In general, pushing babies to sit before they’re ready is probably just one thing of many that parents get their children to do before the child is developmentally ready. I’ve pushed my older daughter to do lots of things before she was developmentally ready! Getting her to sit early was just the beginning.

Confidence is another reason not to sit a baby up. If a baby falls, she can’t put herself back in that position. She gets upset and then you rush to come help her… you prop her back up and then she learns that maybe she can’t do it herself… I see this tendency a lot with my older daughter still! Although it’s less now that I don’t push her to do other things before she’s developmentally ready.

It could be purely coincidental, but, my middle child is much more confident in some ways. She will only try something once she knows she’s developmentally ready for it. And, you can’t talk her into doing ANYTHING! She is much better at independent play. Whereas, my older one always seems to need me to do stuff with her constantly… could it have been those months when my first was a baby and I was always sitting her up and bringing things to her? Could that have prevented her from naturally developing the skill to play confidently? I wonder…

Interestingly, my older daughter is always trying to get her baby brother to sit! Even though I never say that he needs to. It must be something stored in her consciousness from when she was a baby. The middle daughter, the one who learned to sit on her own, never tries to get him to sit.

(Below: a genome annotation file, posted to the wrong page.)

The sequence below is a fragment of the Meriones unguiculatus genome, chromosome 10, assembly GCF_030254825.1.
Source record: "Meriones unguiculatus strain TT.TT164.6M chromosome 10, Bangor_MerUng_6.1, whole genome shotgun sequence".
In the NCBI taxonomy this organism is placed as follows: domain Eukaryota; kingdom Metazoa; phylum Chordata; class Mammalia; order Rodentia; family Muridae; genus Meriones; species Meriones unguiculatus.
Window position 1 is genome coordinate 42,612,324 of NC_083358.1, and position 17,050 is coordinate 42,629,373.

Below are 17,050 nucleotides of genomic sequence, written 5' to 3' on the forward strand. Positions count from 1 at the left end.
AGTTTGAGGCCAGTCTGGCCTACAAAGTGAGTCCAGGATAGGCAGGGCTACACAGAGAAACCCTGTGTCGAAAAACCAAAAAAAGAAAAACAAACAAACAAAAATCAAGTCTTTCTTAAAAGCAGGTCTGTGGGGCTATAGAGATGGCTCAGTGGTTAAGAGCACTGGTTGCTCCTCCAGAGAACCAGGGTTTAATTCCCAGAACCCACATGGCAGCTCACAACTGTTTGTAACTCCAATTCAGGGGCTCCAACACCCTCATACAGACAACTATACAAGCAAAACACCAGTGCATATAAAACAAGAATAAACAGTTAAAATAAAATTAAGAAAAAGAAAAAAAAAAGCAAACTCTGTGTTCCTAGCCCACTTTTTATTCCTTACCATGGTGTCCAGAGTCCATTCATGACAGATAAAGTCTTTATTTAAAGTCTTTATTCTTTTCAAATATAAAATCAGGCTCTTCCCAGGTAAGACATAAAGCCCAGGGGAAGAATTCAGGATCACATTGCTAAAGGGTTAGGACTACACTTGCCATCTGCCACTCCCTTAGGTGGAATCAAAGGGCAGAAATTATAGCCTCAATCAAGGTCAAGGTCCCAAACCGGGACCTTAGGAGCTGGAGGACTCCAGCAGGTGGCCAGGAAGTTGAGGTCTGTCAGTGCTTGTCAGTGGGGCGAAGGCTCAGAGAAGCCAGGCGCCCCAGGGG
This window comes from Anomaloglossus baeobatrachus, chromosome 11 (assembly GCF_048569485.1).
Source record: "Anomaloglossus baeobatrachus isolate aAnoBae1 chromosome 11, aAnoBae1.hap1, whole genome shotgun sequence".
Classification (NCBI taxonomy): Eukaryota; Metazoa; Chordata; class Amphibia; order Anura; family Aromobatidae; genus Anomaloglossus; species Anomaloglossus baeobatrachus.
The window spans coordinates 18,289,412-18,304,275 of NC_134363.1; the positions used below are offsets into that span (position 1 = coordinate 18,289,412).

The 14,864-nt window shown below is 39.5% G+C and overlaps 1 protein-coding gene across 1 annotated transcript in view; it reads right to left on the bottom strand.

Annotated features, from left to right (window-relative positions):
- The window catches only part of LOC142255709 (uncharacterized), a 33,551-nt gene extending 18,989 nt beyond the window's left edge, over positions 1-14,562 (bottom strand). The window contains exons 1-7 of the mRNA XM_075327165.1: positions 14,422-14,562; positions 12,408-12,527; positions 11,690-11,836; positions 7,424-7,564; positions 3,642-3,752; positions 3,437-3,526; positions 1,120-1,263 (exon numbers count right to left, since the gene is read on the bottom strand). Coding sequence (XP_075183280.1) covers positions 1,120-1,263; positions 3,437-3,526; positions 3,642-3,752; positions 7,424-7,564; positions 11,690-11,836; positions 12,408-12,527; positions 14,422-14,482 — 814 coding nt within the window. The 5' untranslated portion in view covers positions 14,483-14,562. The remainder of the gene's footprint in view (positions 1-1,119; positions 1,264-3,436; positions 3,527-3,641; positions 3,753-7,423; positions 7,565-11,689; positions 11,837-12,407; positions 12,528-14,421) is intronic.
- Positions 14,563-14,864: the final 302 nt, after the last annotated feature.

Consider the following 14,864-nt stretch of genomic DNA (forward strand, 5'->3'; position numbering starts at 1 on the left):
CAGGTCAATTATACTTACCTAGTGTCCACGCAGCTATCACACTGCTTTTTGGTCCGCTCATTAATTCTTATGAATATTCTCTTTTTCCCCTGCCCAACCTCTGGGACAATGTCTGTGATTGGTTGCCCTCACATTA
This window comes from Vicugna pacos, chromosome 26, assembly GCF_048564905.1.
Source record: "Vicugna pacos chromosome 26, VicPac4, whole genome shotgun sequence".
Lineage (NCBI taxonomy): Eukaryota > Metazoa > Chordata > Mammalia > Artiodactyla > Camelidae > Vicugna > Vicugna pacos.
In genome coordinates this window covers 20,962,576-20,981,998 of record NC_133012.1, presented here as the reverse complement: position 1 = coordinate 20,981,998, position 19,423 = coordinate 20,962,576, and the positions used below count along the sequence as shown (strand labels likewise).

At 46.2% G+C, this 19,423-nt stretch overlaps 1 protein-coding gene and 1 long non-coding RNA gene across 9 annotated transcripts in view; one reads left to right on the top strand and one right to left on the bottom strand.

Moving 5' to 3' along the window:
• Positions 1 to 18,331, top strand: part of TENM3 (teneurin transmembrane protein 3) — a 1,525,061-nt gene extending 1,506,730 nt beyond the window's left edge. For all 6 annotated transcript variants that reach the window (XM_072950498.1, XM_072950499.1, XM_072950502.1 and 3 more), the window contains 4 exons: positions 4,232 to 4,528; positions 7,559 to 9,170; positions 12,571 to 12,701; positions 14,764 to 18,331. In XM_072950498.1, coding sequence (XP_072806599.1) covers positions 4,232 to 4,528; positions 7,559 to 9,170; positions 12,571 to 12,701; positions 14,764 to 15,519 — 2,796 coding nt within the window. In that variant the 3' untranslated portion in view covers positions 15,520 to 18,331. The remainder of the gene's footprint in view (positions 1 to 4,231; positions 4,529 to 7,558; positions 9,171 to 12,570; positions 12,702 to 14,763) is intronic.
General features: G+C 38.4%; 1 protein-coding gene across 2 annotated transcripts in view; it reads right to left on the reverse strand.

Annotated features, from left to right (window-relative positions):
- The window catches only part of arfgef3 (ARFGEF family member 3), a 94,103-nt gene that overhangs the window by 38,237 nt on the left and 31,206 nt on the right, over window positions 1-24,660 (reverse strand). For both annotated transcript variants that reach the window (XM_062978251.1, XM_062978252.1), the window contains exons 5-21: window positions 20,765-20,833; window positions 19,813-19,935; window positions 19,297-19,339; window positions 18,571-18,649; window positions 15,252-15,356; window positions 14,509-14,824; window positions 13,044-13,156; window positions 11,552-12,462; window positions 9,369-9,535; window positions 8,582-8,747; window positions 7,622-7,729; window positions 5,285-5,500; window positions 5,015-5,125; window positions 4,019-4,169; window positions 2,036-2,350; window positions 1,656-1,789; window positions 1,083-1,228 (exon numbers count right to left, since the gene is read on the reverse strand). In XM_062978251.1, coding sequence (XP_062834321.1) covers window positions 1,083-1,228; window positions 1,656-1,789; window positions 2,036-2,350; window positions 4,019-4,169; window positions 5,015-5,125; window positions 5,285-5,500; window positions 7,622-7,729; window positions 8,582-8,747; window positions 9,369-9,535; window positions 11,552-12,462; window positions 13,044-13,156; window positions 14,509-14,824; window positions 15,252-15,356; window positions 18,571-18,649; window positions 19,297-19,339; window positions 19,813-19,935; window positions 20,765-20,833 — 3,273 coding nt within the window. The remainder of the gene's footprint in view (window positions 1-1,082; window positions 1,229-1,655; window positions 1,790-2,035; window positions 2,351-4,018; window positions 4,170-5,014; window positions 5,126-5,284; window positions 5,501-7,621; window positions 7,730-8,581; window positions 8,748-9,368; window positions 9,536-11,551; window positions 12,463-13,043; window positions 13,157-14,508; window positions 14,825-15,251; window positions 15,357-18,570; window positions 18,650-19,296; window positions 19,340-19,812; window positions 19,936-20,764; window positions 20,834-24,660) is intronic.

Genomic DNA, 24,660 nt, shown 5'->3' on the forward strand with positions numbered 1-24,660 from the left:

Vestibular System

Young babies are developing what’s called their vestibular system. That system is a sensory system that has to do with balance, equilibrium, coordination, hand eye coordination, muscle tone, etc. Many people would say that by sitting a baby up, you’re interfering with the natural development of a baby’s vestibular system.

Sitting babies in ‘baby seats’, like bumbos and walkers seems to make life easier, but it’s best to let babies roll around on the floor. I used a bumbo seat a few times when my daughter was about 5 or 6 months old (pictured below) and I imagined how it would feel if I had been sitting in it myself and I realized it would have been very uncomfortable, the way you have to hold your neck and head up without having a strong core yet. And, the way her legs were sticking straight out, instead of folded in a sort of ‘seat’ underneath of her. I do use a bouncer now, sometimes, as it’s not always possible to let my son roll around. But as soon as my son started enjoying being on his tummy, I set him down on the floor much more than in the bouncer. Of course, there are times when he ‘sits’, usually in my lap, occasionally in the high chair, but I can tell that he doesn’t really like the high chair, because he starts to slump over.